Anything is feasible if you use your imagination




The Manila Times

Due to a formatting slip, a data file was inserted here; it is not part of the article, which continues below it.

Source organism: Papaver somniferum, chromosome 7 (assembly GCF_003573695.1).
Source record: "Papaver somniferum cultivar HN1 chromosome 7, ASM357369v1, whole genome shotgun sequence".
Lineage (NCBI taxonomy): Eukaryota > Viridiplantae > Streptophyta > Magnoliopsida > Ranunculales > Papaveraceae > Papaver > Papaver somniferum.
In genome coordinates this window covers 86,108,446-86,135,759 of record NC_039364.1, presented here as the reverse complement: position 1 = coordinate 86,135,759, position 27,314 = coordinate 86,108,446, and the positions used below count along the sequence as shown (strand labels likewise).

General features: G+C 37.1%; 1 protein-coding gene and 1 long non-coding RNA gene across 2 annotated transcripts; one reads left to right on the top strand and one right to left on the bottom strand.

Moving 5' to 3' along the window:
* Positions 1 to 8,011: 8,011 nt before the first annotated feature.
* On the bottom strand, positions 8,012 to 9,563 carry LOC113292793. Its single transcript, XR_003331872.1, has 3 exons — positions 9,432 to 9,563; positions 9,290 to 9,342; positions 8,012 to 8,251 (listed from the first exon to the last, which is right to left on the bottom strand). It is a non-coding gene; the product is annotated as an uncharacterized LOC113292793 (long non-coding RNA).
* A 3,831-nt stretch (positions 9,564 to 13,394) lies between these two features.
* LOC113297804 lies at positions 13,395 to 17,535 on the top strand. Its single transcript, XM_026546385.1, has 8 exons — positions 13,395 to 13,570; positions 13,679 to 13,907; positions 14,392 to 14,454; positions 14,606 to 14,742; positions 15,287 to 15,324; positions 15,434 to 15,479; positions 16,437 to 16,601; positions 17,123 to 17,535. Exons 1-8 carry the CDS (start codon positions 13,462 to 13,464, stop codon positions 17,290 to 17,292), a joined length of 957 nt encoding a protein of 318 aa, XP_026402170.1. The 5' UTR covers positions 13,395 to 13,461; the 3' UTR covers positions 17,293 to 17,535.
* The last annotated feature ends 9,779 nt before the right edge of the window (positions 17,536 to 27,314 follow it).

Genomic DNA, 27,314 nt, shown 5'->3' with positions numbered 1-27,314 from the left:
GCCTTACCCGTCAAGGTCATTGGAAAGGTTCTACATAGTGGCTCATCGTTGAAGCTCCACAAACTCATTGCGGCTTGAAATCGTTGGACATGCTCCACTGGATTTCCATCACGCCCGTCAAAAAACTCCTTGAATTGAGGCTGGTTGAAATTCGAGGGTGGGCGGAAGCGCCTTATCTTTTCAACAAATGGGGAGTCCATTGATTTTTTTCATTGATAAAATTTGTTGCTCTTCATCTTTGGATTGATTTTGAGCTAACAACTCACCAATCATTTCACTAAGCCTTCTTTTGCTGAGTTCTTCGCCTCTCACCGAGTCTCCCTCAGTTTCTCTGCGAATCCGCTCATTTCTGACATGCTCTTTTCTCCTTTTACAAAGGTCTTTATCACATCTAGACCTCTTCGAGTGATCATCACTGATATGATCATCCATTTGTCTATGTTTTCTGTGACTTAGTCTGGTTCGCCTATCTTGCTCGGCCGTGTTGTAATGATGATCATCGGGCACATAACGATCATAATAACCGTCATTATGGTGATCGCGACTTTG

BEFORE I move on to the intended topic for today, a brief update on the resolution of a ridiculous scandal from last week (“An unnecessary controversy at LWUA,” November 14) is in order. To recall, the controversy involved the politically motivated attempt to remove the chairman and two board members of the Metro Cebu Water District (MCWD) by Cebu City Mayor Michael Rama, who, when unsuccessful in achieving this, sought the cooperation of Local Water Utilities Administration (LWUA) board chairman Ronnie Ong, who hastily arranged for a board resolution ousting Rama’s target at the end of September. This move was resisted by LWUA administrator Vicente Homer Revil on legal grounds, as neither local government officials nor LWUA has the power to remove officials of water districts, except in cases where a water district is irreparably delinquent in making its loan repayments to LWUA, or if there is a valid order from the Civil Service Commission or Office of the Ombudsman for reasons of some serious criminal or administrative violation. For his trouble, administrator Revil earned himself some unfair and irresponsible accusations of corruption from a few pundits who could have avoided making fools of themselves by spending half an hour or so checking the relevant laws and regulations, which clearly confirm Revil was right, and chairman Ong and Mayor Rama were way off-base on this one. Although the apology we should be hearing from Rama and Ong for their attempt to trample on legal regularity and wasting everyone’s time has yet to be offered, the MCWD itself considers the matter closed. In an undated statement (it was handed to me last Thursday), the MCWD board said that following a meeting with members of all its employees’ associations — managers, supervisors, the employees’ union and association of non-regular employees — it was unanimously decided that MCWD would maintain the status quo of its current board and its members’ terms of appointment. “The decisive ruling from LWUA which states that local executives have no authority to remove the chairperson and members of the board of directors of a water district brings much-needed clarity, putting an end to the confusion that has recently plagued the water district,” the statement said. “MCWD is committed to adhering to the guidelines set forth by this regulatory authority, ensuring the smooth and effective operation of our services.” As I noted in my previous column on the subject, “the smooth and effective operation” of MCWD’s services is still a legitimate matter of concern, a problem brought on by Metro Cebu’s unchecked growth. However, in my conversation with LWUA last week, I learned that there are some rather profound solutions already in the works with the cooperation of several government departments, not just for the Cebu area but other parts of the country as well. When some substantial information about that becomes available — I understand that may be sometime this week — it will certainly be worth talking about. *** So, that’s some good news, but here is some that is not so encouraging: On Monday, October 9, Trade and Industry Secretary Alfredo Pascual reported to the media that two Australian firms, Southern Infrastructure Pty Ltd. and Kaizen ANZ Pty Ltd., have proposed building a 40-megawatt (MW), thorium-fueled nuclear power facility called an STGR20 in the Philippines. Pascual met with executives of the two companies ahead of the 6th Philippines-Australia Ministerial Meeting in Adelaide on October 10. This is exactly what the Department of Trade and Industry (DTI) said, as reported at the time by the Philippine News Agency: “In the meeting, they discussed a potential project in developing, building and operating an initial 40-MW thorium-fueled simple, high-temperature gas-cooled reactor STGR20 to deliver a safe, sustainable and green base load energy at the lowest kWh (kilowatt-hour) rate in the market at USD0.038 per kWh,” DTI told reporters in a Viber message. “The project will start by mid-2024 and finish construction by 2027, and is expected to generate at least 1,000 local jobs during its construction and operation,” the DTI added.” That information raised a number of red flags, because when something sounds too good to be true, it almost always is. After several weeks of investigation — which was slowed by frustratingly indirect answers to relatively simple questions by the Australian proponent, and a palpable reluctance to provide any answers at all on the part of the DTI — it turns out that no such device exists, and that the letter of intent from the Australian firm to provide a feasibility study is, at best, pointless window-dressing whose only purpose is to give the well-traveled Secretary Pascual one more line item on the list of “investments” he is supposedly bringing into the country. In order for there to be technical specifications presented to DTI — which, in an extensive email exchange I had with him, Southern Infrastructure’s Managing Director Paul Watson said he provided — especially specifications that allow an estimate of construction time and manpower needed, as well as a specific retail electricity cost estimate, there ideally must be a working prototype of the planned reactor, or at least a design advanced enough to be deployable for licensing, commercial sales and construction, which in that case would be duly recorded in the International Atomic Energy Agency database, because they’re big fans. That is not the case here. This is the answer of Mr. Watson to my specific question, “Who is actually designing the reactor, and is that design available for public viewing? Has it been provided to the DTI, DoE (Department of Energy), or other agencies here in the Philippines?” He wrote: “The technology is well proven and well-known, and most advanced countries in the world are currently working on various forms to suit their needs/requirements. We are currently working with the DoE/DTI to get traction on the transfer of knowledge to allow us to move forward with the project of delivering green, safe, affordable energy into the DoE supply matrix in the form of SMR that can be either landbased or barge-based thus giving flexibility of supply within the archipelago.” I should note that is the more fulsome of the two answers I received for the same question; I asked twice. The DTI gave a somewhat more detailed — but not by much — response to the same question. “The design/IP of the product comes from the Netherlands. Southern Infrastructure Pty Ltd. has the exclusive rights to market and develop this technology in the Philippines as well as other countries,” they wrote. “The manufacture of the reactor and associated plant and equipment will be constructed by a consortium of Tier 1 fabrication organizations from Spain, [the] UK (United Kingdom), Brazil, Belgium and China. It is too early in the process to divulge the exact corporate confidential details at this stage.” Here’s the thing about SMR developers’ business (and why all of them will likely ultimately fail): The SMR business model and path to any hope of profitability is based on volume; developing and building one reactor in secret is not going to keep any company afloat, so, if a developer has a design that is ready to be marketed, it is going to advertise that. And if it has an “exclusive marketer,” then that firm is going to advertise it. Look up any better-known SMR venture, such as NuScale, Ultra Safe Power Corp., X Energy LLC, or the Bill Gates-backed TerraPower, and you will see that they are not at all circumspect about displaying their wares, real or imagined. Try to find an “STGR20,” however, or “thorium-fueled simple, hightemperature gas-cooled reactor,” and you will not find anything that could even be remotely construed as what was described by the DTI’s triumphant announcement last month, in the Netherlands or anywhere else. Anything is feasible if you use your imagination, so a feasibility study that will inevitably conclude, “This could be built in the Philippines, if it actually existed” is an easy win for a skilled infrastructure consultant. All concerned engaged in tortuous avoidance language when presented with the direct question, “What is this costing the government?” So that may be a concern, but since it will be a one-time cost, maybe it will be worth the price for the lesson to not be so gullible when listening to fantastic sales pitches.